Written by Matthew A. Piacentini Friday, 08 January 2010 00:00
Heralded as the salt of the earth, honored as David victorious over Goliath, and lauded as an honest working man, proud to have been a janitor who put himself through law school, Edward P. Mangano was sworn in as Nassau County Executive on New Year’s Day to a crowd of supporters and a stage full of dignitaries who called for this very different county leader to embody the start of a new era for Nassau.
Mangano chose his alma mater, Bethpage High School, for his inauguration ceremony and the auditorium was filled past capacity into overflow areas, despite the harsh winter weather.
This past November, in an environment of persisting economic turmoil, voters voiced their frustration over taxes and job worries across the entire United States, resulting in many surprising political upsets. Amidst this emotional wave of regime changes, Mangano’s Tax Revolt platform roused disgruntled taxpayers and allowed him to narrowly oust two-term executive Thomas R. Suozzi.
Running on simple promises like the repeal of a home energy tax that was recently instituted by Suozzi, Mangano spoke to the concerns of just enough struggling Long Island voters to find himself standing victorious at the podium in Bethpage Friday, actually signing into effect the repeal of that 2.5 percent sales tax on home energy sources like gas, propane and oil. His supporters responded with great applause as he executed this, his first act in office, making official the repeal bill that the Nassau County Legislature recently passed, and delivering on one promise right out of the gate.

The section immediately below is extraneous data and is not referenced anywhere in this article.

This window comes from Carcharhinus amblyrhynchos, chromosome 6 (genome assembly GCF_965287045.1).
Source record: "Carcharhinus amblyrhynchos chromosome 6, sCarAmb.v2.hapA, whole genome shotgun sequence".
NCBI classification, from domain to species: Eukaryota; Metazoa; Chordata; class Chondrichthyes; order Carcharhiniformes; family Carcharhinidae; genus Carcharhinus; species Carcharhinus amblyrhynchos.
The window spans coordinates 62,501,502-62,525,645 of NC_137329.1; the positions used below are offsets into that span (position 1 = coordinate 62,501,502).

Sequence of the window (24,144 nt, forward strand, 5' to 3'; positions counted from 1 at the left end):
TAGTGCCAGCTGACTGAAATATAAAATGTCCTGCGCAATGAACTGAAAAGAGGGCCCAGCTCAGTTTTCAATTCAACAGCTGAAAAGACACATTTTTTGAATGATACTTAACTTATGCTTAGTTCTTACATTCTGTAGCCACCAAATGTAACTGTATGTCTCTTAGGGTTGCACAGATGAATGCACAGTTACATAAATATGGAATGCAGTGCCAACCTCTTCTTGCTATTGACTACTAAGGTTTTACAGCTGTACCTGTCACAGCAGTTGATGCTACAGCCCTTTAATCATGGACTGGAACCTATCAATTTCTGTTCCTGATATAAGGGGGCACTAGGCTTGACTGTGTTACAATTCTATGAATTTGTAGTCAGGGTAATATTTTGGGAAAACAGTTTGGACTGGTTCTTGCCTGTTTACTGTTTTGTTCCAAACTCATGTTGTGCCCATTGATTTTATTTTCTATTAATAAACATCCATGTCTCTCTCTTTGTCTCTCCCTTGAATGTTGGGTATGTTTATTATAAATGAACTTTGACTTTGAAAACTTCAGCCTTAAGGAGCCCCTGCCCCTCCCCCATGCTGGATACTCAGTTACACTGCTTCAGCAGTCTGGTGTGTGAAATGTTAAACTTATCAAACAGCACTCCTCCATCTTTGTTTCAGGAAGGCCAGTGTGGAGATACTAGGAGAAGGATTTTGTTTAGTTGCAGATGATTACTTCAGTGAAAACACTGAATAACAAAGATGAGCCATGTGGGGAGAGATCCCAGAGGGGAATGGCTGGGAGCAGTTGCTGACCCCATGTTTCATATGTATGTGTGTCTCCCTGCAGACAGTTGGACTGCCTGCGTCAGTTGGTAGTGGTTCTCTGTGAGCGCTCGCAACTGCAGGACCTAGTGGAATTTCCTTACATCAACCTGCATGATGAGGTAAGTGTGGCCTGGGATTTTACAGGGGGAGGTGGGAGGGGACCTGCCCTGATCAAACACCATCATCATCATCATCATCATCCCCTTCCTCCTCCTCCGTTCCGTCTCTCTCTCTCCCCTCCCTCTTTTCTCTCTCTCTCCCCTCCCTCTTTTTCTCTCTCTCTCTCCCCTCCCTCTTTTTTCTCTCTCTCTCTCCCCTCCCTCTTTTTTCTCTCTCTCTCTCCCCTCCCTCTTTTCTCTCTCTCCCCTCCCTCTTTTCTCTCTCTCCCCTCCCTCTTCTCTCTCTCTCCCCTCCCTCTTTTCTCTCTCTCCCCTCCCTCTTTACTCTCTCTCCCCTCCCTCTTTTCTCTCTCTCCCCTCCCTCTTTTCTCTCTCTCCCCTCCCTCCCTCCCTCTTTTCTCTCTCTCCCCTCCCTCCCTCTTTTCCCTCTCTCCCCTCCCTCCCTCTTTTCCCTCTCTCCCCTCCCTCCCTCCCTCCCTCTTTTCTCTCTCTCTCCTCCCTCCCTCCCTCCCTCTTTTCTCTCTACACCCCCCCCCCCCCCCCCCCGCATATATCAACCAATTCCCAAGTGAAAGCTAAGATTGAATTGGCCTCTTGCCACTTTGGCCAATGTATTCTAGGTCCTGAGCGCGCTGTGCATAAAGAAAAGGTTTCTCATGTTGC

The repeal will go into effect after the winter heating bill months, in June, he told reporters later. This will allow some time for the county to find a way to deal with the resulting budgetary shortfall, which he projected at $20 million for 2010.
The act of signing the bill did serve to typify the theme of the day - tangible change in a desperate period of our history. It was made clear that this group was swapping whatever came before for a member of the middle class who would cut tax burdens and improve the lives of his working constituents.
“As we begin this new year, let this be a new beginning under Ed Mangano,” prayed Father John Tizio of St. Martin of Tours Roman Catholic Church of Bethpage, one of the many religious figures who supplied the event with an atmosphere of prayer, spiritual reflection and song.
“This is a great day for America,” U.S. Senator Charles E. Schumer then exclaimed, promising that as he had “a great close working relationship with Tom [Suozzi],” he would work with Mangano “for the benefit of the people of Nassau County.”
Schumer elaborated on Man-gano’s humble, hardworking background – the best credentials for county executive, he explained.
The senator said that he personally comes from Brooklyn, which enables him to relate directly with residents of Nassau County and understand that “not enough people pay attention to the middle class.”
But, in Mangano, coming “from the salt of the earth,” the county has someone upon whom Thomas Jefferson and Benjamin Franklin would be smiling down, he said. Schumer explained that the nation’s founding fathers were concerned that “someone from the outside” would try to run for political office. They feared “scoundrels” pursuing self-interest through elected positions.
But, he offered, “Look at who we have chosen. He came from the bosom of the place he represents… this is the democracy they would have wanted,” Schumer told the crowd.
Also smiling down – from a seat on the stage - was Peter J. Schmitt, the new presiding officer of Nassau County’s now Republican legislature.